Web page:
Remember all those pictures of smiling Iraqi citizens proudly holding up their blue, ink-stained fingers when they voted for the first time after the fall of Saddam Hussein? The Republicans - and far too many Democrats - who had supported the U.S. invasion of Iraq hoped those vivid images would appeal to the democracy-loving instincts of the American people.
Americans do love democracy, at least in principle, although they’ve long abandoned their support for that misguided war. So how is it that the party that distributed those photos of blue fingers has also been able to engage in a decades-long assault on democracy at home, without paying a political price? And why isn't the party at the losing end of those machinations doing more about it?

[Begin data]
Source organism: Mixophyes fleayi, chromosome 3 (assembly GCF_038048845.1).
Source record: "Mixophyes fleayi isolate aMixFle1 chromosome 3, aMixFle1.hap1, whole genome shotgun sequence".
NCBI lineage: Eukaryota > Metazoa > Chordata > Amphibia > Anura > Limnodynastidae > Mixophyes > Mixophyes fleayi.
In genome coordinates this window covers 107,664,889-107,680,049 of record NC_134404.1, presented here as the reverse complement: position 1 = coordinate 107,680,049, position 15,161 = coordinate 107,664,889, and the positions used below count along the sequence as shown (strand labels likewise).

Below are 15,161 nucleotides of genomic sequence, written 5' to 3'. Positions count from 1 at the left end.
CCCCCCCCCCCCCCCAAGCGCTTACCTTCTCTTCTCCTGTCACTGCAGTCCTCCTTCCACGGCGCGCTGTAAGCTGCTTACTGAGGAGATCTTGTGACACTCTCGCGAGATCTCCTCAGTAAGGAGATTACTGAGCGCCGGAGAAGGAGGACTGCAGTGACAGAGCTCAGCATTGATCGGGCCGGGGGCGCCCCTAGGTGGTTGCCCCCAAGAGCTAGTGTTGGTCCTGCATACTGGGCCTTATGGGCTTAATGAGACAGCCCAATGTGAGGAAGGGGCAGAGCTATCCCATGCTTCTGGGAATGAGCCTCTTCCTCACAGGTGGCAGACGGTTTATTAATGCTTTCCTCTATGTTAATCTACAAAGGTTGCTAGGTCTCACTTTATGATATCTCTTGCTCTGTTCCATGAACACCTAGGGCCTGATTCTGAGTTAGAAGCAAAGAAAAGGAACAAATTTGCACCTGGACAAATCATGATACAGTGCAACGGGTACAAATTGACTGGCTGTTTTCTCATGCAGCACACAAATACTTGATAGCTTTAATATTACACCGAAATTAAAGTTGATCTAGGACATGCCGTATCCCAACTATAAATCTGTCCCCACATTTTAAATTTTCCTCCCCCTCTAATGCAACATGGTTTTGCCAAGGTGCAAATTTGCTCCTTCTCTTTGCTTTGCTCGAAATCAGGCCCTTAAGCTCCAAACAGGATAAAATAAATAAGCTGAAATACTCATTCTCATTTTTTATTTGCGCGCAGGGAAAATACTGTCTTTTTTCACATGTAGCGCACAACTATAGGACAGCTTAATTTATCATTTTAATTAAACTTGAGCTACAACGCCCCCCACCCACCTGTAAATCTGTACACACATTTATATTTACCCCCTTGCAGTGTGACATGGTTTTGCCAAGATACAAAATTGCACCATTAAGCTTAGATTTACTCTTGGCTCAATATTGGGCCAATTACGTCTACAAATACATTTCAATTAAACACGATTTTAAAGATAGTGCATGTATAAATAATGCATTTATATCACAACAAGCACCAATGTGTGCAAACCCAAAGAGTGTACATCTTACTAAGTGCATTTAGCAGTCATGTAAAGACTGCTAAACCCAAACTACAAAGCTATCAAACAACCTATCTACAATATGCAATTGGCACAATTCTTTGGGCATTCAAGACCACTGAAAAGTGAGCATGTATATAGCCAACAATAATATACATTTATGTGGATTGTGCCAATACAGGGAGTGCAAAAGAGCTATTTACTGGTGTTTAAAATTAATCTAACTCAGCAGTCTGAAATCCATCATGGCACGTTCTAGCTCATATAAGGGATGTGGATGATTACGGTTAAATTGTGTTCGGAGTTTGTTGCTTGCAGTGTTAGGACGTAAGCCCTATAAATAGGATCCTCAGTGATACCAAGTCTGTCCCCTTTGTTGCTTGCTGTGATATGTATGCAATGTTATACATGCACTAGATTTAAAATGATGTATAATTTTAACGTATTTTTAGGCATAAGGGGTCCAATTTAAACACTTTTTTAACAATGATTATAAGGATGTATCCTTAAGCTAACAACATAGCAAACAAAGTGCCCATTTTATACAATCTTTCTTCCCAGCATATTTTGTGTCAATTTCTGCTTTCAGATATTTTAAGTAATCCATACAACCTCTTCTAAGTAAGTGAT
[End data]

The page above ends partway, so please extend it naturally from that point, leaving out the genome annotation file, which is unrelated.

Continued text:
The latest evidence of the Republican Party's anti-democratic activities comes from a federal court ruling, issued Tuesday, which found that North Carolina Republicans deliberately drew congressional district boundaries in order to benefit their own party.
Judges usually to infer undemocratic motives by the way districts are drawn. But North Carolina Republicans made it easy for the judges in this case statements like this one, from state representative David Lewis, who was responsible for redistricting. "I think electing Republicans is better than electing Democrats," said Lewis. "So I drew this map to help foster what I think is better for the country."
Well, okay then.